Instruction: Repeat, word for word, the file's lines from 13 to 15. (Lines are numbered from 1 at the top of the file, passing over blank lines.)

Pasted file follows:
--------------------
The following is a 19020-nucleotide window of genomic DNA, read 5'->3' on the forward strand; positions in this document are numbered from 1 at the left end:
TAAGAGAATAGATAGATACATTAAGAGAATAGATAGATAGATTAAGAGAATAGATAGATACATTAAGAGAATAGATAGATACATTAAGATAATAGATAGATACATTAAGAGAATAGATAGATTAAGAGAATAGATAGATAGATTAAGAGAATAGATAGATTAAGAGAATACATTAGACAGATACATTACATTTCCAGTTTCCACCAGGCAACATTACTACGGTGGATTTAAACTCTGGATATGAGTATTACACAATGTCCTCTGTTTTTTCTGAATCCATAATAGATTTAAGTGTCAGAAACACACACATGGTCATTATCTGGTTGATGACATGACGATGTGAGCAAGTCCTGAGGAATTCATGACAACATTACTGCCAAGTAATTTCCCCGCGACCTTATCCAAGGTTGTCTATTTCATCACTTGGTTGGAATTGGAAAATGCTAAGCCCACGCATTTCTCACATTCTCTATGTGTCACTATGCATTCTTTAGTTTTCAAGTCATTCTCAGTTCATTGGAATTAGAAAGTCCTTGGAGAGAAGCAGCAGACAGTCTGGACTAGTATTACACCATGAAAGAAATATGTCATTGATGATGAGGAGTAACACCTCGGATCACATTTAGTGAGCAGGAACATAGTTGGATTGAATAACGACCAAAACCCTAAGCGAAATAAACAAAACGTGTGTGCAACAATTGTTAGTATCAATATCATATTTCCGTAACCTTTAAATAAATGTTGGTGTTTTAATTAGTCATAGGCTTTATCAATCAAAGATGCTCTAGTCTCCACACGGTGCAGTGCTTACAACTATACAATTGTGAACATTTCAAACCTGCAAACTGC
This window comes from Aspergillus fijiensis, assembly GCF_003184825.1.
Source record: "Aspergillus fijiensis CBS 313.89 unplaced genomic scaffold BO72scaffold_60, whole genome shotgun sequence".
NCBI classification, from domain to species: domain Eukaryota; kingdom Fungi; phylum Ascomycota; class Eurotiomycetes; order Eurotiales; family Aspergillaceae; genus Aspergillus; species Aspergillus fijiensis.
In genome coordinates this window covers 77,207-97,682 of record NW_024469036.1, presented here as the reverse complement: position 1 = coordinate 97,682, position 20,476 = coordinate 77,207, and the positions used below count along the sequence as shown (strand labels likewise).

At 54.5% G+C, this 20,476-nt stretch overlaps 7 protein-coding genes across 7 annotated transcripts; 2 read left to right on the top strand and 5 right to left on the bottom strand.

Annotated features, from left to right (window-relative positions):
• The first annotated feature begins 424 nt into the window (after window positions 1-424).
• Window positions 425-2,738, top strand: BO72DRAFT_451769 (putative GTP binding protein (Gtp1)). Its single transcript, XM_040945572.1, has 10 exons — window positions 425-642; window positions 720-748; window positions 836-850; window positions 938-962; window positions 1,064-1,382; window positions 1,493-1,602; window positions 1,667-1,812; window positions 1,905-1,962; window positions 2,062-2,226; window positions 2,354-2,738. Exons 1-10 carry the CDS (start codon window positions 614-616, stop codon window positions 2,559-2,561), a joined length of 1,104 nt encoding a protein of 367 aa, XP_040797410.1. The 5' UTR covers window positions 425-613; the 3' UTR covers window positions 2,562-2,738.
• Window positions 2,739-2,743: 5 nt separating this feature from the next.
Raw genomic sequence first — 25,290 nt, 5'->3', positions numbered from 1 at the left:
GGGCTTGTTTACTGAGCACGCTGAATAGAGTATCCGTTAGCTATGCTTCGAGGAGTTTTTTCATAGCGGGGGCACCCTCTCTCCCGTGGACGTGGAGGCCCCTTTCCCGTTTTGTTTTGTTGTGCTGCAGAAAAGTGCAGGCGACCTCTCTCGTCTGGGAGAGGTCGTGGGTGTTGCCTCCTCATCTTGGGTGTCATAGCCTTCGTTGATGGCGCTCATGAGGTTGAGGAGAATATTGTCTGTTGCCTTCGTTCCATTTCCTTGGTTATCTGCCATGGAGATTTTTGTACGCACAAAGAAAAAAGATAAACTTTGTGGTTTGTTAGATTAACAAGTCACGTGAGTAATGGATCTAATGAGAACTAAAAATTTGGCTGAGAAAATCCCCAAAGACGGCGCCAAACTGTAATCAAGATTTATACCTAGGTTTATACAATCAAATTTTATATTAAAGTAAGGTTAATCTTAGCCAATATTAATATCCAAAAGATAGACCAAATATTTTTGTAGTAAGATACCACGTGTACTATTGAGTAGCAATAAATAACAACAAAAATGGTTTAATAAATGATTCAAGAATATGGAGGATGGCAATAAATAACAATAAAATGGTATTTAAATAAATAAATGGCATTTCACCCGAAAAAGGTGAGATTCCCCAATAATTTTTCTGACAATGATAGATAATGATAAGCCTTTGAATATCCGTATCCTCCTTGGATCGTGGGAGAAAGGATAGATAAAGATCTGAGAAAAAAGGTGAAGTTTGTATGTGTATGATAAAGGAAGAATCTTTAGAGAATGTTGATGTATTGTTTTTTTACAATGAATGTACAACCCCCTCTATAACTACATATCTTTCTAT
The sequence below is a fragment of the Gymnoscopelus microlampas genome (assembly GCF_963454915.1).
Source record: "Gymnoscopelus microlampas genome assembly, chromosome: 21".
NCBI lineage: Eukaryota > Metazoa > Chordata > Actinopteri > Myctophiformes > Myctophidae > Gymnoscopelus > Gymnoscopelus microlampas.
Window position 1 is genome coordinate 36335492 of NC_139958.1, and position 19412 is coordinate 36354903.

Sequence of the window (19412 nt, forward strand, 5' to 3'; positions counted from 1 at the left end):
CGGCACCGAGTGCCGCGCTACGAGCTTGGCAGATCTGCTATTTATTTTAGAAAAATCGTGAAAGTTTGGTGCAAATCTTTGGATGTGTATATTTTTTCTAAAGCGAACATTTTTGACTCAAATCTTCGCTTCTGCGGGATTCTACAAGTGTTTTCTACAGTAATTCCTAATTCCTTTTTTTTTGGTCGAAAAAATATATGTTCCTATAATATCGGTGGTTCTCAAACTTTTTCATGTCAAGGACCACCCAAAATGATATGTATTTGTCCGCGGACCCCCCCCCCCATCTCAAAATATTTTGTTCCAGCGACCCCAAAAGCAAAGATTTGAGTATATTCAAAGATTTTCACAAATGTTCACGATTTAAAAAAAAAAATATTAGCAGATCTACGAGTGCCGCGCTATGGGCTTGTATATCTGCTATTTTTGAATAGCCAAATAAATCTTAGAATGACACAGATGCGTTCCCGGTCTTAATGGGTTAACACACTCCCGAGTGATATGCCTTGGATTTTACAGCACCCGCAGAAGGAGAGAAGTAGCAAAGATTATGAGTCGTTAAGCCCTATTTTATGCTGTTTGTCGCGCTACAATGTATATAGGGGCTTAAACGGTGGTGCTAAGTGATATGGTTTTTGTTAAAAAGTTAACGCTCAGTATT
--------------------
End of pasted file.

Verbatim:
GGGCTTGTTTACTGAGCACGCTGAATAGAGTATCCGTTAGCTATGCTTCGAGGAGTTTTTTCATAGCGGGGGCACCCTCTCTCCCGTGGACGTGGAGGCCCCTTTCCCGTTTTGTTTTGTTGTGCTGCAGAAAAGTGCAGGCGACCTCTCTCGTCTGGGAGAGGTCGTGGGTGTTGCCTCCTCATCTTGGGTGTCATAGCCTTCGTTGATGGCGCTCATGAGGTTGAGGAGAATATTGTCTGTTGCCTTCGTTCCATTTCCTTGGTTATCTGCCATGGAGATTTTTGTACGCACAAAGAAAAAAGATAAACTTTGTGGTTTGTTAGATTAACAAGTCACGTGAGTAATGGATCTAATGAGAACTAAAAATTTGGCTGAGAAAATCCCCAAAGACGGCGCCAAACTGTAATCAAGATTTATACCTAGGTTTATACAATCAAATTTTATATTAAAGTAAGGTTAATCTTAGCCAATATTAATATCCAAAAGATAGACCAAATATTTTTGTAGTAAGATACCACGTGTACTATTGAGTAGCAATAAATAACAACAAAAATGGTTTAATAAATGATTCAAGAATATGGAGGATGGCAATAAATAACAATAAAATGGTATTTAAATAAATAAATGGCATTTCACCCGAAAAAGGTGAGATTCCCCAATAATTTTTCTGACAATGATAGATAATGATAAGCCTTTGAATATCCGTATCCTCCTTGGATCGTGGGAGAAAGGATAGATAAAGATCTGAGAAAAAAGGTGAAGTTTGTATGTGTATGATAAAGGAAGAATCTTTAGAGAATGTTGATGTATTGTTTTTTTACAATGAATGTACAACCCCCTCTATAACTACATATCTTTCTAT
The sequence below is a fragment of the Gymnoscopelus microlampas genome (assembly GCF_963454915.1).
Source record: "Gymnoscopelus microlampas genome assembly, chromosome: 21".